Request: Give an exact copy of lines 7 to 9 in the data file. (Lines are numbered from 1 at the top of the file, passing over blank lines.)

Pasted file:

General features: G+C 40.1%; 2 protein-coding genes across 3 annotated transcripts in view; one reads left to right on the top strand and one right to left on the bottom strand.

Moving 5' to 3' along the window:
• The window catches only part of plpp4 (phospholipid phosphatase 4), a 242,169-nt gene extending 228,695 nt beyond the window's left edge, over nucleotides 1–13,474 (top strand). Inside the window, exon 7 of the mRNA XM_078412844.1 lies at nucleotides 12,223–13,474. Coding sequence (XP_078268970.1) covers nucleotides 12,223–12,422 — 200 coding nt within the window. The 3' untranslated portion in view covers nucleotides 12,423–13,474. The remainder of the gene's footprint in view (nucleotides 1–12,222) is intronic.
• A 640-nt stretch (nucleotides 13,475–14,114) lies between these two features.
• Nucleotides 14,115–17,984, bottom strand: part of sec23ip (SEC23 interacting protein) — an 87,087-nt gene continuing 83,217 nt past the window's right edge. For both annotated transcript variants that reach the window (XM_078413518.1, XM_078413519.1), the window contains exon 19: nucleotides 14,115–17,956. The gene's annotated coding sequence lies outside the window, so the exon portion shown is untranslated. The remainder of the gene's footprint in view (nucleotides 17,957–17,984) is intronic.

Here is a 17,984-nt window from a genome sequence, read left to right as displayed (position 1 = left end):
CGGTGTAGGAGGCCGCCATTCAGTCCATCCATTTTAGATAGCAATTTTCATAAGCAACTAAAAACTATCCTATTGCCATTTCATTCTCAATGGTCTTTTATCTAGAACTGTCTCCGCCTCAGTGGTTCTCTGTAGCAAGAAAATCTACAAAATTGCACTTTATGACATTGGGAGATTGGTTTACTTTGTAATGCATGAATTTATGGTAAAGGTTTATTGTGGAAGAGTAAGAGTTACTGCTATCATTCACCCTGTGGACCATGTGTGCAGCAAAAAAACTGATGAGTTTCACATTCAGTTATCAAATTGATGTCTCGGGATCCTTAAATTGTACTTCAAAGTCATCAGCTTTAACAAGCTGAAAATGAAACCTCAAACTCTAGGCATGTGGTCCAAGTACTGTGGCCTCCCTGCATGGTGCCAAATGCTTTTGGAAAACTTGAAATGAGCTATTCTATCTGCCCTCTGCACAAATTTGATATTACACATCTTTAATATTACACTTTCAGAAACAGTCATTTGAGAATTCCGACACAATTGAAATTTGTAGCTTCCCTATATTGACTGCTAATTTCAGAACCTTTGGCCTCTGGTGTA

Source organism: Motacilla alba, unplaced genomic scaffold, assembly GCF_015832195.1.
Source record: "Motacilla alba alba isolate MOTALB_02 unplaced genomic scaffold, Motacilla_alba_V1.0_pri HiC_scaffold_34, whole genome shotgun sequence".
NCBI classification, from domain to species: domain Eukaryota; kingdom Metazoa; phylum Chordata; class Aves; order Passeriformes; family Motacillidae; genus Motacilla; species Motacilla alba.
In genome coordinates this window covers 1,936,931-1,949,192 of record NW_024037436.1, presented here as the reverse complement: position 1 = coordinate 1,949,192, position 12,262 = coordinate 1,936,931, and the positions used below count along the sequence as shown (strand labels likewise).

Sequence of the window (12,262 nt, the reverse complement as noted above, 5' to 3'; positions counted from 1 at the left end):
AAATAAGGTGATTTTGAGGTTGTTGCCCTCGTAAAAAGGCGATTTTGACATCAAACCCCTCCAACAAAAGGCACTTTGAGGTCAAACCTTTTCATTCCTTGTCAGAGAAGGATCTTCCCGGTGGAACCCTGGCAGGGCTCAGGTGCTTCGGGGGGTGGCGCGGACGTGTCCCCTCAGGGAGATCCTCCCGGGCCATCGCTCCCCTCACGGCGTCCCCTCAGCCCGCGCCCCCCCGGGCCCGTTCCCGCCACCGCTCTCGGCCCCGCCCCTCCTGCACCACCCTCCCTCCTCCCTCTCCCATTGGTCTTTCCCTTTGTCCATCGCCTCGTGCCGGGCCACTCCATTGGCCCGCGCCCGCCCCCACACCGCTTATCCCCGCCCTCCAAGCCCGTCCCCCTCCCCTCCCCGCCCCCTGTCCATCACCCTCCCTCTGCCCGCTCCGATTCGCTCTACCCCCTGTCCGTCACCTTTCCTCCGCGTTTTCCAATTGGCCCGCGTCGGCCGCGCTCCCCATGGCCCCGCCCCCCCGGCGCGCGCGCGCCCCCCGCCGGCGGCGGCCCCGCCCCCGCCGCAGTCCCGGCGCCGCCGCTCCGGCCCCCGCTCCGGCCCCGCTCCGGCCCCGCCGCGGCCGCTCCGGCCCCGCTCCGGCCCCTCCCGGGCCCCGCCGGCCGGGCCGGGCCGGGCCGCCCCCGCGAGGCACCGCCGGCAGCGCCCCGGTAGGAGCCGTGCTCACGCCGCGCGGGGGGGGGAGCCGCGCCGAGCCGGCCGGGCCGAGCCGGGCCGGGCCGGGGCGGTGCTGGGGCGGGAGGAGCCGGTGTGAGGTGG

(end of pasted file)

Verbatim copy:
CGGTGTAGGAGGCCGCCATTCAGTCCATCCATTTTAGATAGCAATTTTCATAAGCAACTAAAAACTATCCTATTGCCATTTCATTCTCAATGGTCTTTTATCTAGAACTGTCTCCGCCTCAGTGGTTCTCTGTAGCAAGAAAATCTACAAAATTGCACTTTATGACATTGGGAGATTGGTTTACTTTGTAATGCATGAATTTATGGTAAAGGTTTATTGTGGAAGAGTAAGAGTTACTGCTATCATTCACCCTGTGGACCATGTGTGCAGCAAAAAAACTGATGAGTTTCACATTCAGTTATCAAATTGATGTCTCGGGATCCTTAAATTGTACTTCAAAGTCATCAGCTTTAACAAGCTGAAAATGAAACCTCAAACTCTAGGCATGTGGTCCAAGTACTGTGGCCTCCCTGCATGGTGCCAAATGCTTTTGGAAAACTTGAAATGAGCTATTCTATCTGCCCTCTGCACAAATTTGATATTACACATCTTTAATATTACACTTTCAGAAACAGTCATTTGAGAATTCCGACACAATTGAAATTTGTAGCTTCCCTATATTGACTGCTAATTTCAGAACCTTTGGCCTCTGGTGTA

Source organism: Motacilla alba, unplaced genomic scaffold, assembly GCF_015832195.1.
Source record: "Motacilla alba alba isolate MOTALB_02 unplaced genomic scaffold, Motacilla_alba_V1.0_pri HiC_scaffold_34, whole genome shotgun sequence".